Last post I mentioned things were going to be a little slow around here lately.  Let me revise this: things are very slow around her lately. Bottom line: I've been busy with other stuff.  Some of this stuff is "legit" like a having a friend from Vegas visiting for a few days.  Another factor is the desire to test out the new computer on a modern PC game. In some bad news for Chrontendo fans, there's this thing out there called Deus Ex: Human Revolution. It turns out this thing is awesome, and better than it has any right to be. Also, here and there, I've been playing Dragon Quest V for the DS.  Don't judge me, people. I can't spend all my gaming time playing stuff like Casino Kid.

"Sweet Dealer" sure sounds like a euphemism for something.

One a technical note, production of the new episode has been somewhat slowed.  The primary programs used for Chrontendo are not Windows 7 compatible, so I'll probably be finishing up episode 41 using my old computer.  I should set up the two computers at a 45 degree angle to each other, so I can use them both simultaneously, like cheesy keyboardists do.

I'm in the process of auditioning some new programs, so we'll see how things go.  The end result will probably be Chrontendo looking a little different. Hopefully, for the better.  Until, then I'm slowly uploading some older episodes on Youtube.

Elsewhere on the web, the dude behind Pre-Sonic Genesis has a new project called (ahem) Chronomancy.  He's covering the officially licensed D&D video games - the Gold Box games and whatnot.  Why the switch, you wonder?  I can only assume he found a video game blog to be insufficient at completely repelling members of the opposite sex. By focusing on an even more "chick-proof" subject, he's able to achieve his goal of a totally abstinent lifestyle. Just a hunch. Anyway, it's cool, so check it out.

Also, Greg Sewart has a neat series of Sega CD reviews called WELCOM METOT HENEX TLEVEL  on the Player One Podcast site. Unlike myself, Sewart is a legit writer, so the reviews are coherent, focused and entertaining. Reading about Sega CD games makes feel a little better about Chrontendo, since I have the consolation that I'm not having to play Corpse Killer or Wirehead.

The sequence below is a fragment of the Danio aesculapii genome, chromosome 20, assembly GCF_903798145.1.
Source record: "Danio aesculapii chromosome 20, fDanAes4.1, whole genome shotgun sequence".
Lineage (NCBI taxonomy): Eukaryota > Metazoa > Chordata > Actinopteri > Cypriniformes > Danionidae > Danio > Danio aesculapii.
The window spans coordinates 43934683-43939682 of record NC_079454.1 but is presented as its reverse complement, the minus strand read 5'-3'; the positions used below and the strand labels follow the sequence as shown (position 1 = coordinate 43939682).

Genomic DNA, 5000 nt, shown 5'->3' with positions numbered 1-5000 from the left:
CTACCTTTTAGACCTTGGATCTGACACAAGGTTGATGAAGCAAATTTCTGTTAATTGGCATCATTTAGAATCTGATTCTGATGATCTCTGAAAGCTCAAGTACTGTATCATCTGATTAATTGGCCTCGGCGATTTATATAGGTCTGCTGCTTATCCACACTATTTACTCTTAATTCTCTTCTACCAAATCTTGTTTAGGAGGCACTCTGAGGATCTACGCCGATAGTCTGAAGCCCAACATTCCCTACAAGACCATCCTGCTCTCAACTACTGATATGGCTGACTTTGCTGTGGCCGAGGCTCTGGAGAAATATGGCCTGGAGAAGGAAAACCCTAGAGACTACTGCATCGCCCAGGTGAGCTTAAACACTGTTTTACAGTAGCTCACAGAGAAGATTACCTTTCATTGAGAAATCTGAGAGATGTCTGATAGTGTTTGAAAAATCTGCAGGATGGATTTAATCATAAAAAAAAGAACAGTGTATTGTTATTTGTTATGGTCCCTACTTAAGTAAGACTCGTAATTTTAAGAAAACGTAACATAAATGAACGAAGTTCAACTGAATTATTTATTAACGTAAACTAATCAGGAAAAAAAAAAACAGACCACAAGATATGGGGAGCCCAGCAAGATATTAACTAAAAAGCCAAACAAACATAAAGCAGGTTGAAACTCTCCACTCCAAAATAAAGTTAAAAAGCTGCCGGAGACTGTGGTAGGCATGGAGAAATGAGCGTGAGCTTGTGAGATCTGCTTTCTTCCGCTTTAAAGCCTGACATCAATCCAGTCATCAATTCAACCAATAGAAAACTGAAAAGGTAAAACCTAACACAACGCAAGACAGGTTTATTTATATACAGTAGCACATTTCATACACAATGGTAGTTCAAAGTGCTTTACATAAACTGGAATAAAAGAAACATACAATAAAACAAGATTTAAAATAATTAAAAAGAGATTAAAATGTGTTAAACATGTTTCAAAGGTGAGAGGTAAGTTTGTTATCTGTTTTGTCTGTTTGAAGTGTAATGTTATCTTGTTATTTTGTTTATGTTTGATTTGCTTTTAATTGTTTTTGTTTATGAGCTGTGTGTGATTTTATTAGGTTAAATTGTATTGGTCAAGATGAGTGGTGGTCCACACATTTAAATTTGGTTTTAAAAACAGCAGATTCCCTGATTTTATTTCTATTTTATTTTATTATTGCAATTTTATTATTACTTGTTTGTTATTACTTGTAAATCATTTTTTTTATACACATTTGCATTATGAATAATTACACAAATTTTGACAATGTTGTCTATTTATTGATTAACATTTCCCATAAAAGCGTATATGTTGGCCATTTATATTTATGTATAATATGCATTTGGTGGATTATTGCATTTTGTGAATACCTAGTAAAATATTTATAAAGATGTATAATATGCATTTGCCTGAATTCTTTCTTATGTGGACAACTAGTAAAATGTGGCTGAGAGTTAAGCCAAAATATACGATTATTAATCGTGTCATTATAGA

Incidentally, my wife is at a "Goth Barbecue" party tonight.  She informs me there is a pool there, but no one is using the pool. Is it even possible for Goths to go swimming? Can you look all dark and mysterious in swim trunks?  Do they even make special scary Gothic swim trunks?  Maybe they wear those old-timey full body swimsuits with the black and white stripes? Just wondering.

Fuck you, Tim Burton.

Monday, September 19, 2011

Will the Eighties Never Die?

Things are going to be a little quiet on the Chrontendo front in the immediate future. Chrontendo is currently on hold (not on "hiatus" or anything of that nature.)  I've recently put together a new PC, and it will take a little while to get everything set up.  Having gone from Windows XP to 64-bit Windows 7, I now have to unlearn many habits and learn the peculiarities of the new OS.  I still haven't figured out how to add a "show desktop" button on the taskbar.  And, having to reinstall programs means having to deal with all sorts of missing DLLs and whatnot.

On top of all this, I feel sort of unfashionable by having a huge, clunky desktop computer.  We are repeatedly informed that we are now in the "tablet age" of computing, and that powerful desktop machines are a thing of past.  Everything is now done through online applications and cloud computing.  Supposedly everyone loves the iPads, but I have no idea what I would do with it if I had one.

Also, we are in the middle of getting our roof replaced, and have been getting quotes from contractors for the last two weeks.  Do you know what Dr. Sparkle just loves doing? Writing checks for amounts with lots of zeroes on the end. Hooray.